assist In household labor, and it fell U,
her lot to dust the stairs. When dusting
day came round little Edith would mean,
"Oh, how unhappy I ami" but after sh
had completed her task she would change
her tune and say, "How happy I am II
On the last recurrence of the dreadful
day, Edith went about her work wlthoui
being told. When she had finished, how
ever, she came Into the sitting-room will;
a sad, troubled face. "Mamma," sh
said, "I'se 'fraid I'se going to die. "I'v
got so good that I love to dust. "
The same amount of labor and priva
tion which is expended on a new farm is
Kansas will make a man very comfort
able on an old farm In Massachusetts oi
Vermont The success of the Swedish
colonist) In Vermont during their one
season's experience is sufficient proo!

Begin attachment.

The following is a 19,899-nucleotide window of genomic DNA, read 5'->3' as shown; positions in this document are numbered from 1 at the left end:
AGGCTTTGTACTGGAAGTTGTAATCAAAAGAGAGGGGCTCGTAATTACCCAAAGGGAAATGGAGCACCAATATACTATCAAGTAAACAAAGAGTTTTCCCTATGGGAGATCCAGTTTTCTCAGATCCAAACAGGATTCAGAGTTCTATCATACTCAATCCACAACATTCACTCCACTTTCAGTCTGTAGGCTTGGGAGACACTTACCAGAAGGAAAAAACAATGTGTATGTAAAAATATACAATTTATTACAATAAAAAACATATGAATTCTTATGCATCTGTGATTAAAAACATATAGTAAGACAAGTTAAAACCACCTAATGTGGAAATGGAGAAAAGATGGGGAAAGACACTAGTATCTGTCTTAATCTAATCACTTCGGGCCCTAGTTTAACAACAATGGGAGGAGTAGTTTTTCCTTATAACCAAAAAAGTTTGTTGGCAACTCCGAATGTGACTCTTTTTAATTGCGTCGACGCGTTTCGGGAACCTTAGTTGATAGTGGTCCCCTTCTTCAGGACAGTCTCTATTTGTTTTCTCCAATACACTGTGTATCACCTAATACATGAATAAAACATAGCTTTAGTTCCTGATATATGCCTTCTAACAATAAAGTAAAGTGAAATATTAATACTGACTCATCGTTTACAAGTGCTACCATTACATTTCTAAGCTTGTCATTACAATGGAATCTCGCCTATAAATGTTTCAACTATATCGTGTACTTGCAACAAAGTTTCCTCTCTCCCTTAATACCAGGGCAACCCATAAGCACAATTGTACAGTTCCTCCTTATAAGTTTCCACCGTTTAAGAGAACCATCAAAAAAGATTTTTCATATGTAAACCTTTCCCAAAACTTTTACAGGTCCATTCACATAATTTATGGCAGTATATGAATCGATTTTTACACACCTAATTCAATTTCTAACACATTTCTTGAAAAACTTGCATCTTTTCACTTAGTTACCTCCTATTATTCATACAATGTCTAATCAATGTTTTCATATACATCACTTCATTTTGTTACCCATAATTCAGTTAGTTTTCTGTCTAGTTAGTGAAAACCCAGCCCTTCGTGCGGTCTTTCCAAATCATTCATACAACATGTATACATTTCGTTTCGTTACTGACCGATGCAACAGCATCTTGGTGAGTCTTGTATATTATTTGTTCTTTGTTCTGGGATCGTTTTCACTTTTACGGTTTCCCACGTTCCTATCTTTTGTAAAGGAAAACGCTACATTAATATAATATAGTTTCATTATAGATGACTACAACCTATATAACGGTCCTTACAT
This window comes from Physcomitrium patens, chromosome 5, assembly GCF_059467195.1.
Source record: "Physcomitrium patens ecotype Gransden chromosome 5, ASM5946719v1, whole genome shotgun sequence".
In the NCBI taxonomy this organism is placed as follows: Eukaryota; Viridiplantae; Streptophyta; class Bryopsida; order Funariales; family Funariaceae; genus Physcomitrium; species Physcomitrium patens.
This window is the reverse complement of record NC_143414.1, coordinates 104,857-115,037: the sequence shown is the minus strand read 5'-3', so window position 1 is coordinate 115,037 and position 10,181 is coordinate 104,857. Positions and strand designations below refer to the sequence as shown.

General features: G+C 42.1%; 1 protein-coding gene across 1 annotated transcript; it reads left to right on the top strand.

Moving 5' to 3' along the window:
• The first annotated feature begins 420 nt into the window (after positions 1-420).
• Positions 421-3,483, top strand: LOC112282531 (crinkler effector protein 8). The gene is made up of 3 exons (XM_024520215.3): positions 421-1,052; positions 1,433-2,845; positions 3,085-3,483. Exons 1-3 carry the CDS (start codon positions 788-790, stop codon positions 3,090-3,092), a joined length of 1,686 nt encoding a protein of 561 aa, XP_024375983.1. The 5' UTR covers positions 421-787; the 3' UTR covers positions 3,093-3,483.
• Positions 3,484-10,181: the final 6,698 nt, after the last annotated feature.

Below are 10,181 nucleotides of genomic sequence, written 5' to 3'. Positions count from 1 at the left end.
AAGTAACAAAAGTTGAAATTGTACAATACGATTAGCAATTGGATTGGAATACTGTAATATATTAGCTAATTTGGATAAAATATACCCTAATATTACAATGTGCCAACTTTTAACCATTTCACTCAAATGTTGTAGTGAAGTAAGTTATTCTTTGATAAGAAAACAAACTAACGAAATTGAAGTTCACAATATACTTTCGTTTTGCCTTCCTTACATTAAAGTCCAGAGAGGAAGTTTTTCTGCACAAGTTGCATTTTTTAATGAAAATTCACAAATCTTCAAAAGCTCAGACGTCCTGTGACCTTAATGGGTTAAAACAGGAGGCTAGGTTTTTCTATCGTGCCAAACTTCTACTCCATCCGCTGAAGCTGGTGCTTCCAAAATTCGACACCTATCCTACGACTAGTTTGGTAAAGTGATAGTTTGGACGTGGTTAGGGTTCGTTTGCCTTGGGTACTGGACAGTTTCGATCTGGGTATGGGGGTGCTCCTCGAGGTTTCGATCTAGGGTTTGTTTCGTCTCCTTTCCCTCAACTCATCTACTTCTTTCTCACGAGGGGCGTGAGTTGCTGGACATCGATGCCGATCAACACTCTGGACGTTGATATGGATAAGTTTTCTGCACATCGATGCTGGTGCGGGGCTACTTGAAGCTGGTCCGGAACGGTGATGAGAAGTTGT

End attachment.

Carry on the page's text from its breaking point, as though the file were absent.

that frugality and industry will accom
plish for the average farmer as muc
there as at the West, and If Vermont
purposes to continue its excellent plat
of advertising abandoned farms, it cai
do no better than tell far and wii'o hovi
well the Swedos are getting on.
Republican League at Toledo
February 10th, 1891.
The Clover Leaf, T. St. L. & K. C. R. R,
will issue excursion tickets from all Ohio
stations at very low rates. , Special one fare
rates February 12th. Call on agents for fur
ther particulars. C.C.Jenkins,
i Gen'l Pass. Agent, Toledo, Ohio.
Dr. GEO. R. TEEPLE,
HONORARY GRADUATE OJT TOT
Ontario Veterinary College, Toronto,
FTUCEATS all diseases of horses and cattle. Of
JL floe In baur & Ualslcj'c drug store.
THE GREAT ENGLISH REM ROY.
used lor 35 year.
of Youthful folly
and the exoesses
of later years.
by thousands suc
anteed to owe ell
forms of Nervous
ifor Wood's Phos
phodlue; take no
mid all the effects
Photo from Lire. ir,.,.,..:- n